String quartets model collaboration through a nuanced four-way process of expressing ideas, listening, and adjusting to each other. In today’s divisive social and political climate, these processes are more needed than ever. A string quartet provides a powerful model for exploring how neighbors interact and how they can create change in a community.
As Newport’s resident string quartet, we plan to
- Energize the musical landscape through performances that transform perspectives and expectations
- Expand opportunities for kids to learn an instrument, develop musical curiosity, and ignite imaginations
- Participate actively in the local ecology of organizations working towards greater social inclusion
What will it take?
We are prepared to seek out and recruit two highly qualified professional musicians—a violist and a cellist—to join us in Newport. Each week, they will perform, rehearse, teach, and mentor alongside us. Now we need your financial support to make this possible. Our community’s support has been integral to the success of our first four years, and it is essential for driving our work forward to its next phase. While we prepare to launch our fifth year in September, we need to meet our goal of raising at least $10,000 by June 30. Raising this amount will allow us to take the steps necessary to establish a resident string quartet in Newport. Every gift – whether $5 or $5,000 – will help us get there. For details on how to make a gift, click here.
We are grateful for all of the encouragement that we have received to date, and we couldn’t be more excited as we enter this next stage of growth. Thank you for your generous support of our important mission.
EmmaLee and Ealain
Monday's student recital featured group performances by students from all four years of the Newport String Project's existence. The wise and experienced fourth graders cheered for the kindergarteners and first-graders. And when it came time for the most advanced students to show off their skills, the youngest students were noticeably impressed! The enthusiasm of the parents, grandparents, aunts, uncles, friends and teachers in the room was especially palpable and gave a very special flavor to the evening. The students are now preparing for a recital of solo performances on June 5th - for any community members interested in attending, please RSVP to firstname.lastname@example.org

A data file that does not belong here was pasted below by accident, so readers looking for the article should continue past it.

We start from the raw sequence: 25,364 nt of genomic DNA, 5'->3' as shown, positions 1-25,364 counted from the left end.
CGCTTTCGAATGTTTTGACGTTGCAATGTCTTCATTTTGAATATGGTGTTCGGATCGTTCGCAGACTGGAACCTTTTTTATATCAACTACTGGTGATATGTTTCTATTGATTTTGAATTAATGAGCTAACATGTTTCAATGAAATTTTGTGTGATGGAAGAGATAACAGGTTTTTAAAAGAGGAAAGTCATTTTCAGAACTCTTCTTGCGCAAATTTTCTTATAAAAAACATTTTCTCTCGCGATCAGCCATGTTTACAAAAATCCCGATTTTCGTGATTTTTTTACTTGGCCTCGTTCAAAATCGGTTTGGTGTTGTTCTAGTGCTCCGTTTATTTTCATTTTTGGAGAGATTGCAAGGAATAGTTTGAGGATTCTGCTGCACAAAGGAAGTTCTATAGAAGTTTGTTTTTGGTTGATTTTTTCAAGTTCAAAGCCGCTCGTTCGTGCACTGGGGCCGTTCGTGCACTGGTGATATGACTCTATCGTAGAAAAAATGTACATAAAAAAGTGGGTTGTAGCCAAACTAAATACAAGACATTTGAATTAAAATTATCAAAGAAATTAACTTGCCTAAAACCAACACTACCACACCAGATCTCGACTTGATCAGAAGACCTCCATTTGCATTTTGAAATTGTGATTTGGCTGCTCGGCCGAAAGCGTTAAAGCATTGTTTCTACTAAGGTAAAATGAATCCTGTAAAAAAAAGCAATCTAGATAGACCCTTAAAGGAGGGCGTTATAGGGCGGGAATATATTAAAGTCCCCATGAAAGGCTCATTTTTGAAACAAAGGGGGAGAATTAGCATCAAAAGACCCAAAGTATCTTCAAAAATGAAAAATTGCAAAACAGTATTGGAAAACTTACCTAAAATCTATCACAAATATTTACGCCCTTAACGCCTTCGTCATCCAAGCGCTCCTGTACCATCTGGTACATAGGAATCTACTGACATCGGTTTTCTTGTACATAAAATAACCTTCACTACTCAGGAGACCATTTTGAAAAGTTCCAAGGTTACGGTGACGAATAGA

Many thanks to Barbara Renner for these images!
Our thanks to Jody Brown for these terrific images!
This April, EmmaLee, Ealain and Josie were joined by cellist Jacob McKay for a string quartet residency that brought a diverse range of special events to venues in Newport, Middletown and Portsmouth.The residency had three components:
- A lecture-recital collaboration with the Newport Historical Society, exploring the impact of the Germania Musical Society on the cultural landscape of Newport in the 19th century. The courtroom of Colony House made for a dramatic setting for the concert which music composed and championed by the Germania Musical Society. The weather provided some unexpected drama to the performance of Mendelssohn's String quartet in f minor op 80 with some beautifully timed - all planned of course!
- A pop-up performance by the quartet at the Aquidneck Growers' Market featuring music by Mozart, the Beatles, Gershwin and many others... The grown-up musicians were delighted to be joined by our students for a special set of fiddle tunes. The students played with confidence and style for a packed house at the farmer's market.
- The residency came to a festive close with an evening of music and wine at Greenvale Vineyards...
Photography by Jack Renner.
One of the Newport String Project's goals is to create opportunities for our young violin and viola students to meet and be inspired by musicians from diverse backgrounds. A few weeks ago, we were overjoyed to welcome The Sound Accord to the MLK center for music, dancing, community and extraordinary amounts of pizza! The band, comprised of two violins, viola, and three cellos, wowed parents and students with their special blend of energetic folk tunes, playful arrangements and tons of charm! At the post-concert pizza party, parents talked excitedly about how fun it was to share the experience with other families. One parent observed how focused the students were as they listened to the musicians. A crowd favorite was when the band led us all in an epic circle dance. One student chose three words to describe the occasion - "danceful", "joyful" and "fun"... We couldn't agree more! A huge thank you to the Sound Accord and fantastic photographer Don Farias for these terrific pictures...
Every season the Newport String Project presents two community barndances in partnership with lots of fantastic local organizations including Common Fence Music, Emmanuel Church and the Boys and Girls Club!
There are lots of reasons to love the barndances - and the science world has just discovered another one to add to the list. Here the NY Times reports on a study showing the positive impact that dancing has on the brain:
For our first concert at The Firehouse Theater, we chose to bring a program of 20th and 21st century works for strings and percussion. This special collaboration, with guest musicians Zan Berry (cello) and Piero Guimaraes (marimba and vibraphone), featured works by Golijov, Piazzolla, Shostakovich and the American premiere of Sones de America by Cuban-Spanish composer Igmar Alderete.
Many thanks to Morgan Macia for these images.
Since September, the newest and youngest group of students at the Newport String Project have been learning about music and the violin. The group class meets twice per week and explores singing and movement. At the center of each class, are the beautiful paper violins that students made and decorated at the beginning of the year. The paper violin is a tool to learn new words, gain familiarity with how to hold the instrument, and grow more comfortable handling a violin. Each week, a new part of the violin is added and over time, the violins come to life...signaling that soon the students will receive their real violins!